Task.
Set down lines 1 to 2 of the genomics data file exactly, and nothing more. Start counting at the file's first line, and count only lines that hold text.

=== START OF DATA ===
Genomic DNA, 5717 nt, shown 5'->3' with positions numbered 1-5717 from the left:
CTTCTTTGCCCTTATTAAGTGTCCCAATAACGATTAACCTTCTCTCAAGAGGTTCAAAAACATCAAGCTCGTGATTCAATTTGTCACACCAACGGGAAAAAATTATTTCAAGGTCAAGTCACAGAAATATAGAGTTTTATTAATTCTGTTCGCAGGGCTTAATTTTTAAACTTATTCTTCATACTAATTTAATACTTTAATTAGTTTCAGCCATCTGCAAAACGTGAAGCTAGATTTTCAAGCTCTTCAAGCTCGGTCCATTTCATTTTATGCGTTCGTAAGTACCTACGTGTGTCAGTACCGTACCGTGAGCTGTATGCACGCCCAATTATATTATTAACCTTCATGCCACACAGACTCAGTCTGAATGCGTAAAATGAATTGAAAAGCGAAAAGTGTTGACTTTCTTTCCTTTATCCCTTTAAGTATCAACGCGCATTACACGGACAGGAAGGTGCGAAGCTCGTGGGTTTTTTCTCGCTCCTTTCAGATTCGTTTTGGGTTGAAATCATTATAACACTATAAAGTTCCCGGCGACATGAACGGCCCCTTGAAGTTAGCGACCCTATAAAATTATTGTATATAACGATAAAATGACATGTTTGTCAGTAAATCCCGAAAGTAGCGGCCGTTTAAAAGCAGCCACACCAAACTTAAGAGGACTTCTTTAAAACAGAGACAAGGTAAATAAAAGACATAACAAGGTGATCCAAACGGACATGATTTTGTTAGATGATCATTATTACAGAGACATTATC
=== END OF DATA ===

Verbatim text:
Genomic DNA, 5717 nt, shown 5'->3' with positions numbered 1-5717 from the left:
CTTCTTTGCCCTTATTAAGTGTCCCAATAACGATTAACCTTCTCTCAAGAGGTTCAAAAACATCAAGCTCGTGATTCAATTTGTCACACCAACGGGAAAAAATTATTTCAAGGTCAAGTCACAGAAATATAGAGTTTTATTAATTCTGTTCGCAGGGCTTAATTTTTAAACTTATTCTTCATACTAATTTAATACTTTAATTAGTTTCAGCCATCTGCAAAACGTGAAGCTAGATTTTCAAGCTCTTCAAGCTCGGTCCATTTCATTTTATGCGTTCGTAAGTACCTACGTGTGTCAGTACCGTACCGTGAGCTGTATGCACGCCCAATTATATTATTAACCTTCATGCCACACAGACTCAGTCTGAATGCGTAAAATGAATTGAAAAGCGAAAAGTGTTGACTTTCTTTCCTTTATCCCTTTAAGTATCAACGCGCATTACACGGACAGGAAGGTGCGAAGCTCGTGGGTTTTTTCTCGCTCCTTTCAGATTCGTTTTGGGTTGAAATCATTATAACACTATAAAGTTCCCGGCGACATGAACGGCCCCTTGAAGTTAGCGACCCTATAAAATTATTGTATATAACGATAAAATGACATGTTTGTCAGTAAATCCCGAAAGTAGCGGCCGTTTAAAAGCAGCCACACCAAACTTAAGAGGACTTCTTTAAAACAGAGACAAGGTAAATAAAAGACATAACAAGGTGATCCAAACGGACATGATTTTGTTAGATGATCATTATTACAGAGACATTATC